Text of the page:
Dáil Éireann - Volume 598 - 24 February, 2005

Written Answers. - Gas Pipelines.

[970]   113. Mr. Ring asked the Minister for Communications, Marine and Natural Resources if it is considered satisfactory that the onshore pipeline design for the gas terminal (details supplied) in County Mayo is an upstream pipeline that will carry raw, untreated odourless gas when Bord Gáis Éireann does not operate upstream pipelines and only transports clean odorised gas where mercaptan has been added for smell as a safety measure. [6374/05]

  114. Mr. Ring asked the Minister for Communications, Marine and Natural Resources if it is considered satisfactory that the onshore pipeline design for the gas terminal (details supplied) in County Mayo does not conform to IS 328:2000, the code of practice for gas transmission pipelines and installations, as operated by Bord Gáis Éireann. [6375/05]

  115. Mr. Ring asked the Minister for Communications, Marine and Natural Resources if it is considered satisfactory that the onshore pipeline trench connecting the wellhead to the refinery at the gas terminal (details supplied) in County Mayo will carry an upstream pipeline of 20 in. in length, a waste pipe of 10 in. and umbilical cable operating at pressure of 610 bar, when Bord Gáis Éireann carries just one pipe in its trench lines. [6376/05]

  Mr. N. Dempsey:I propose to take Questions Nos. 113 to 115, inclusive, together.

At the outset, I inform the Deputy that the questions posed by him in regard to the design of the upstream pipeline compared to the design of the transmission pipelines used by Bord Gáis Éireann do not compare like with like.

Transmission pipelines used by Bord Gáis Éireann are designed using IS 328. In the case of the Corrib onshore gas pipeline, BS8010 is used for the design code. IS 328 has been used as a supplement to BS8010 where it was considered beneficial. Design codes in general allow themselves to be supplemented by other similar codes where they are either silent or do not provide clear guidance. What is not normally permitted is for sections of one design code to be substituted by another one.

The Corrib onshore pipeline has certain design considerations, which are unusual and unique both within Ireland and also within Europe, and for this reason there is no direct precedent. The design requires consideration to be given to the choice of design code best suited to the project. The Corrib export pipeline has, for the onshore section, an extremely high design pressure of 345 bar. Thus, the pipeline is well above the normal design pressure experienced for onshore distribution gas pipelines. This has resulted from the [971] relatively rare occurrence where the pipeline is connected directly to the producing wells and not via an intermediate platform or processing facility as happens in most other cases.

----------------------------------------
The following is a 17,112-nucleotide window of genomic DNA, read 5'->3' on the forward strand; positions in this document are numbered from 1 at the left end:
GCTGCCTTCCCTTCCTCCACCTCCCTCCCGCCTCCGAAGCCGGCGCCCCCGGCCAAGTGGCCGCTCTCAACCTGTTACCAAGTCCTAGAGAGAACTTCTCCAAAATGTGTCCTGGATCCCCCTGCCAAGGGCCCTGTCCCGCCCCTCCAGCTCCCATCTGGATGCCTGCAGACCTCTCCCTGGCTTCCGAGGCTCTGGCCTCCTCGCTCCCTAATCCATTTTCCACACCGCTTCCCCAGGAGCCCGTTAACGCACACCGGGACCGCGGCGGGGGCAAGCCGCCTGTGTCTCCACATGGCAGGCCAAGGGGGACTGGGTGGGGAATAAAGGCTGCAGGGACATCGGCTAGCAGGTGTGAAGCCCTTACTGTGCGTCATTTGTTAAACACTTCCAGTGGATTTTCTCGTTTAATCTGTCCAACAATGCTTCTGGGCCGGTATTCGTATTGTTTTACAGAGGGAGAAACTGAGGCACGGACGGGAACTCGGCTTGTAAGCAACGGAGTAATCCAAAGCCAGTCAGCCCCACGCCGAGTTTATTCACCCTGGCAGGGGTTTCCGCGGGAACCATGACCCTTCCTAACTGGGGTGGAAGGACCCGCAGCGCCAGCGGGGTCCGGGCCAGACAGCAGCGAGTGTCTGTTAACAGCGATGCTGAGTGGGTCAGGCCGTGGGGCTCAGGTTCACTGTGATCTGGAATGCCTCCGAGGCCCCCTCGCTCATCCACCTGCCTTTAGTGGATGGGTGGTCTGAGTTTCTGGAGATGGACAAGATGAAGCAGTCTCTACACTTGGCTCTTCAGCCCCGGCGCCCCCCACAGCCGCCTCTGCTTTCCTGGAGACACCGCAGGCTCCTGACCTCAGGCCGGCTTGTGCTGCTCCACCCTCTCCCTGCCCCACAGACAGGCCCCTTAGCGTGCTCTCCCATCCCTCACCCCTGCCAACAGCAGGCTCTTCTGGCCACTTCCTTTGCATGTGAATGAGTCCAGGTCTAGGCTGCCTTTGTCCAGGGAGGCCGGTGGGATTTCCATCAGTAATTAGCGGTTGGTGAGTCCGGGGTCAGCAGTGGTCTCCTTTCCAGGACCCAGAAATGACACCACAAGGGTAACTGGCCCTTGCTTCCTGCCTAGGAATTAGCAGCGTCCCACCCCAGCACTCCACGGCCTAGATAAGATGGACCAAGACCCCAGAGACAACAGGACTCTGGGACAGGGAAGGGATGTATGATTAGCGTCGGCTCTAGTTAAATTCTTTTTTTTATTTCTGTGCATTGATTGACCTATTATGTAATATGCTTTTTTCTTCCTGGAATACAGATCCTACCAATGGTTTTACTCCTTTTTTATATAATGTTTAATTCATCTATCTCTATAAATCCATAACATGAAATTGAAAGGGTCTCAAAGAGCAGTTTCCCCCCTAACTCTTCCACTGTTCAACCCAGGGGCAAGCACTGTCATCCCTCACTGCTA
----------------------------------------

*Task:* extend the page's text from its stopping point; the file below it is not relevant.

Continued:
Since the onshore pipeline has no direct precedent either within Ireland or elsewhere for the reasons stated above, it is clear that strict use of the Irish design standard applied to all Bord Gáis Éireann transmission and distribution pipelines, IS 328, results in a design that is not optimised for wall thickness and less practical to construct.

The Deputy is aware that an independent evaluation of the onshore pipeline design code was commissioned by my Department. This was carried out by Mr. Andrew Johnston, an experienced petroleum pipeline consultant. His report, Corrib Gas Pipeline Project: Report on Evaluation of Onshore Pipeline Design Code, was submitted to my Department on 28 March 2002 and its recommendations have been included as conditions attaching to the consent to construct pipelines issued in April 2002.

Mr. Johnston concluded as follows: the pipeline design code has been selected in accordance with best public safety considerations and is appropriate for the pipeline operating conditions; the design of the onshore pipeline is generally in accordance with code selection and best national and international industry practice, provided that the actions recommended in section 2.2 of his report are followed; the pipeline is considered to be adequately protected from third-party interference by burial to 1.2 m and provision of marker tape above the pipeline; and the pipeline is considered to meet public safety requirements as outlined in the selected design code, provided that the actions recommended in section 2.2 are followed. As stated above, the recommendations of section 2.2 have been incorporated in the statutory approvals issued for the Corrib pipeline development. I have forwarded a copy of Mr. Johnston’s report to the Deputy.

I should also point out that the upstream pipeline will be buried in a trench generally of 2 m in depth adjacent to the umbilical and the waste pipe in the same trench. While the umbilical will carry high-pressure liquids the volumes are very small and the umbilical will also be buried to a depth of 2 m so these liquids will pose no threat to people in the area.